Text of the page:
Recently I received a note from a long-time subscriber asking what was going on with the Dividend Hunter recommended preferred stock ETFs. During the Covid crash, these ETFs and preferred shares in general were a great buy.
With lower risk than regular shares, pre-fixed dividends, and fire-sale prices, those of my Dividend Hunter subscribers who followed me in buying preferred shares could have locked in a huge chunk of income.
So I did some digging and found significant differences in the year-to-date returns between the two highest profile picks. It goes to show that not all ETFs are the same…
Preferred stocks sit just above the common stocks in a corporation’s capital stack. This means preferreds have a higher claim than common shares on company assets but a lower claim than debt obligations, such as corporate bonds. Preferred stocks typically do not have a maturity date but do become callable. If called in, shareholders receive the par amount, usually $25.00 per share.
Preferred shares also have a preference over common shares for the payment of dividends. The company must pay the preferred dividends as long as it pays common stock dividends. As a result, preferred shares offer very secure, high-yield income potential.
I recommend using preferred stock investments as one type of high-yield investment for a balanced, income-focused investment portfolio.
Preferred shares have fixed dividends, so the share prices swing with changing interest rates, just as bond prices do. Rising rates will cause share prices to fall, which has been the case for the first half of 2022. I tell subscribers not to worry about the share prices. When investing in preferreds, the plan is to hold forever and earn a high yield. In most cases, shares will be held unless or until they get called in.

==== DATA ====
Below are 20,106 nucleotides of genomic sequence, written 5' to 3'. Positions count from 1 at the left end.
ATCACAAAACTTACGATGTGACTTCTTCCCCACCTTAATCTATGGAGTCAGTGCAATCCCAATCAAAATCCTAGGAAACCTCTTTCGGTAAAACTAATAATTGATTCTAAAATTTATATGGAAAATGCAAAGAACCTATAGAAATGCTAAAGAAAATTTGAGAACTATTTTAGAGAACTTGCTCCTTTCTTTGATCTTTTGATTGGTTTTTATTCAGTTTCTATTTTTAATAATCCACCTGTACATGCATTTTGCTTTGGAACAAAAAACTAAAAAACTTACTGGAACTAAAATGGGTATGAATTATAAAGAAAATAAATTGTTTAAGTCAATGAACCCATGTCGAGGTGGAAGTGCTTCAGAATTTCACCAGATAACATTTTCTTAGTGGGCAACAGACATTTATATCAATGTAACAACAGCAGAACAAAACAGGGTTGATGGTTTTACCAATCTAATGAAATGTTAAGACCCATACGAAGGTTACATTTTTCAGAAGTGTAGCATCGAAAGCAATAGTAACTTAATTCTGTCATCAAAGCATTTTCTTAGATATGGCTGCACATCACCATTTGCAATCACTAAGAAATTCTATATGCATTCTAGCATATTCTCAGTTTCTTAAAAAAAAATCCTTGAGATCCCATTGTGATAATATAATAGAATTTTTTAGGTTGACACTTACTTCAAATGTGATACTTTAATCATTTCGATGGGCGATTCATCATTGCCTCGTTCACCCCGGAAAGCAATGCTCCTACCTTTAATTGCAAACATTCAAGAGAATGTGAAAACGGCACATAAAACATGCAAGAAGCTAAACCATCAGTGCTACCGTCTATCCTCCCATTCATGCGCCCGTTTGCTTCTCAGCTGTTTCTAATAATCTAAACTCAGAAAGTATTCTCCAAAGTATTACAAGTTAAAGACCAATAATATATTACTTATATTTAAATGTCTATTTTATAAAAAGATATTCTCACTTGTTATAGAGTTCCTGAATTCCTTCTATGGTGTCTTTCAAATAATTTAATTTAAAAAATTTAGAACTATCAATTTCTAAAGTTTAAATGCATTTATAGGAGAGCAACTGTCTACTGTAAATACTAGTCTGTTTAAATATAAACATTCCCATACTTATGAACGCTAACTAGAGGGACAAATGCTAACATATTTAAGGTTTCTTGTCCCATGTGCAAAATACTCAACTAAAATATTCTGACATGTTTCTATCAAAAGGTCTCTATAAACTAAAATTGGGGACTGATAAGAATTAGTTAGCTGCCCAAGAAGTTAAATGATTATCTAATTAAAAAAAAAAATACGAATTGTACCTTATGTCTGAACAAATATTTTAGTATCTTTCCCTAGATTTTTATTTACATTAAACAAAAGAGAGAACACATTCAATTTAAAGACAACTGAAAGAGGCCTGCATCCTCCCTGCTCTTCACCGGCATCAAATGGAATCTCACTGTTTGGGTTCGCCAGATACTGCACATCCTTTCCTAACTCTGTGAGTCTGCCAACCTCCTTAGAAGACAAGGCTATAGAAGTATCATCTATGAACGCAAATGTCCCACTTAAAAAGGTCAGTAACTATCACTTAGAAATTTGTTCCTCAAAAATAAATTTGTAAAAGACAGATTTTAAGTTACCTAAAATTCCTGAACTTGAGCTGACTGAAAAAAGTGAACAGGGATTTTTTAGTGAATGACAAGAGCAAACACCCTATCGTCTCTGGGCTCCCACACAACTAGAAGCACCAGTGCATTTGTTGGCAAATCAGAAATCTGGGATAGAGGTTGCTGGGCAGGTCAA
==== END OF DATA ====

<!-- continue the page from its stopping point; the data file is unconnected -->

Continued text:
In the Dividend Hunter, I recommend investing in both individual preferred stocks as well as a high-quality preferred stock ETF.
The iShares Preferred and Income Securities ETF (PFF) is the largest and most popular preferred stock ETF. Passively managed, PFF tracks the investment result of an index of preferred and hybrid securities. The fund has 496 holdings, which covers almost every security in the category. PFF pays variable monthly dividends.
However, my own recommended ETF is the Virtus InfraCap U.S. Preferred Stock ETF (PFFA).
PFFA is actively managed by Infrastructure Capital Advisors, more commonly known as InfraCap. The managers focus on generating attractive yield and income from the fund. They avoid callable securities that would produce a negative yield to call. PFFA pays stable monthly dividends.
Let’s compare the year-to-date returns (as of 7/19/22):
The PFF share price has declined by 14.5%. Including dividends, the return is a negative 12.5%. PFF currently yields 4.8%.
For the same period, the PFFA share price declined by 13.5%, and the fund’s year-to-date total return was a negative 9.6%. PFFA currently yields 8.9%.
Remember that preferred share prices react to changing interest rates. Because of this fact, the PFF and PFFA share prices have very similar year-to-date results. At the same time, PFFA has paid dividends at almost double the yield of PFF.
The active management of PFFA makes it the clear winner.